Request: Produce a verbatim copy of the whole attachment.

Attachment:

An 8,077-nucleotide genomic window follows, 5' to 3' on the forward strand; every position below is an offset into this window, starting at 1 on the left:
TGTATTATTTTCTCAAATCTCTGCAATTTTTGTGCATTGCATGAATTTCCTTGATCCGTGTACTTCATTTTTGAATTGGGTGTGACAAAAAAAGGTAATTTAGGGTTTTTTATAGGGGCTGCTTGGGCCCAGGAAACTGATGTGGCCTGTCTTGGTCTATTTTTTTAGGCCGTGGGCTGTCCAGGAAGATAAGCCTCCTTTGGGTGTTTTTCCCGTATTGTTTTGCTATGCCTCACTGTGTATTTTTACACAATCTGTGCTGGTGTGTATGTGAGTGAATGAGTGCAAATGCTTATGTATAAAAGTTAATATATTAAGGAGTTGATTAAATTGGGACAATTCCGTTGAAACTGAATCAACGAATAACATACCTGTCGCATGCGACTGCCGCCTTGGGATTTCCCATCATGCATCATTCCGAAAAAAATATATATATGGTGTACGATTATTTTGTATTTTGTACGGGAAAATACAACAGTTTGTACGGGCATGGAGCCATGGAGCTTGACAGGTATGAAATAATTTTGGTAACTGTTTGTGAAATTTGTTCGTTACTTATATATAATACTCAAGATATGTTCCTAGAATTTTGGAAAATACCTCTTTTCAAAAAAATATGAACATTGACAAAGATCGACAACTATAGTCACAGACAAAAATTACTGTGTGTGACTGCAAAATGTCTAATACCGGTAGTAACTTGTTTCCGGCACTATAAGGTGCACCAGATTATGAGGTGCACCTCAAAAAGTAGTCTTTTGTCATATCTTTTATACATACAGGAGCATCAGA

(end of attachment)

An 8,077-nucleotide genomic window follows, 5' to 3' on the forward strand; every position below is an offset into this window, starting at 1 on the left:
TGTATTATTTTCTCAAATCTCTGCAATTTTTGTGCATTGCATGAATTTCCTTGATCCGTGTACTTCATTTTTGAATTGGGTGTGACAAAAAAAGGTAATTTAGGGTTTTTTATAGGGGCTGCTTGGGCCCAGGAAACTGATGTGGCCTGTCTTGGTCTATTTTTTTAGGCCGTGGGCTGTCCAGGAAGATAAGCCTCCTTTGGGTGTTTTTCCCGTATTGTTTTGCTATGCCTCACTGTGTATTTTTACACAATCTGTGCTGGTGTGTATGTGAGTGAATGAGTGCAAATGCTTATGTATAAAAGTTAATATATTAAGGAGTTGATTAAATTGGGACAATTCCGTTGAAACTGAATCAACGAATAACATACCTGTCGCATGCGACTGCCGCCTTGGGATTTCCCATCATGCATCATTCCGAAAAAAATATATATATGGTGTACGATTATTTTGTATTTTGTACGGGAAAATACAACAGTTTGTACGGGCATGGAGCCATGGAGCTTGACAGGTATGAAATAATTTTGGTAACTGTTTGTGAAATTTGTTCGTTACTTATATATAATACTCAAGATATGTTCCTAGAATTTTGGAAAATACCTCTTTTCAAAAAAATATGAACATTGACAAAGATCGACAACTATAGTCACAGACAAAAATTACTGTGTGTGACTGCAAAATGTCTAATACCGGTAGTAACTTGTTTCCGGCACTATAAGGTGCACCAGATTATGAGGTGCACCTCAAAAAGTAGTCTTTTGTCATATCTTTTATACATACAGGAGCATCAGA